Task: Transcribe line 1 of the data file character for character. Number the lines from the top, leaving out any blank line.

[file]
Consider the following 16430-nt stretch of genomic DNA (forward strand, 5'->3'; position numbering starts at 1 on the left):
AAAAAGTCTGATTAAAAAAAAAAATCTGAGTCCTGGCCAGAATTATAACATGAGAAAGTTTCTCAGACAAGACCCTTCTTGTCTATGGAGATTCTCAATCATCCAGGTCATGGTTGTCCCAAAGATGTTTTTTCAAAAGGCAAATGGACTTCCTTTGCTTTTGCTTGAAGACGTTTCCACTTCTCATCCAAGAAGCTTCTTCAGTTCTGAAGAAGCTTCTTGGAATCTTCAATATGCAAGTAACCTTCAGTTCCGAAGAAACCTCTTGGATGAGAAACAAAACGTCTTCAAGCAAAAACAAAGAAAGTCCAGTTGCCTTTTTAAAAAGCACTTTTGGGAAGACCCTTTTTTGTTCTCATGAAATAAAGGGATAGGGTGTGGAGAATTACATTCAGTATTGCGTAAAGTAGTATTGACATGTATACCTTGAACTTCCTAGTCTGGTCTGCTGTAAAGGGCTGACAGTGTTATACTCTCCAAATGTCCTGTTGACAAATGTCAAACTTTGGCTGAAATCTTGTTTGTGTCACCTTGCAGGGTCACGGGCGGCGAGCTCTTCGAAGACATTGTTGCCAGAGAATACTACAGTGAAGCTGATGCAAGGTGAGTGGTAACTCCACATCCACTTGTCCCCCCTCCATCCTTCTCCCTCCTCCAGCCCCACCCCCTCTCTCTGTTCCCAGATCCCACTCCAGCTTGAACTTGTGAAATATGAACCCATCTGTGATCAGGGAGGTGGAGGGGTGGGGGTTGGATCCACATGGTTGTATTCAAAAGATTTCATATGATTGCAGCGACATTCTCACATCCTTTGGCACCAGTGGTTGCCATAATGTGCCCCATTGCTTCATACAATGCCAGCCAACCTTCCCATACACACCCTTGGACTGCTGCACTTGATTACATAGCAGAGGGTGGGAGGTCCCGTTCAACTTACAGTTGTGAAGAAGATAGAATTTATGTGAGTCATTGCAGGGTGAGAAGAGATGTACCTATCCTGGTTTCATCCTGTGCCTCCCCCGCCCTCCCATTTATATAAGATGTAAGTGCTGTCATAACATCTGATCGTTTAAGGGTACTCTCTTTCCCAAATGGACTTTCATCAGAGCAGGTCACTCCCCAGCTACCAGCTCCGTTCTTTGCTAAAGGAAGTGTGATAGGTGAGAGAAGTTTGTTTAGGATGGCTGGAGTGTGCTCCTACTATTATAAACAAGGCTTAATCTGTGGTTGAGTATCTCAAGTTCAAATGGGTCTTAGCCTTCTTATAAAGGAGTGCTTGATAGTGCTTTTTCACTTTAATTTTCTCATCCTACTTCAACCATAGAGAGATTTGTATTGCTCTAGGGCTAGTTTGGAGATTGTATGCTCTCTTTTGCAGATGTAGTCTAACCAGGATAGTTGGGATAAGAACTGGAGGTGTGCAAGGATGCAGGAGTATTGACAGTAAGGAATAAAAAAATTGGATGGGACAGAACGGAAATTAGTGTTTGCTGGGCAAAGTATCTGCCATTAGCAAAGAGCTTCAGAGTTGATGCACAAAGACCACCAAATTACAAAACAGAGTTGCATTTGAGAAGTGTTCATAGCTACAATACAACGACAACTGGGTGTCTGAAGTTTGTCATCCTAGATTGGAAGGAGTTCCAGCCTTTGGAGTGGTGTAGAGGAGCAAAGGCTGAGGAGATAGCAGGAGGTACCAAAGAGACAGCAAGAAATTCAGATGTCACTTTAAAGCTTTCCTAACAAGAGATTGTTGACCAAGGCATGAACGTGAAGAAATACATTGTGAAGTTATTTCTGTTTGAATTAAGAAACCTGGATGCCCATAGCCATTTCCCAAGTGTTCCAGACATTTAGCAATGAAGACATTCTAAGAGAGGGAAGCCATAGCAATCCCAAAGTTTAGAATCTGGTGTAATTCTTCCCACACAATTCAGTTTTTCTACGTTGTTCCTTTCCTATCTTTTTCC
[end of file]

Consider the following 16430-nt stretch of genomic DNA (forward strand, 5'->3'; position numbering starts at 1 on the left):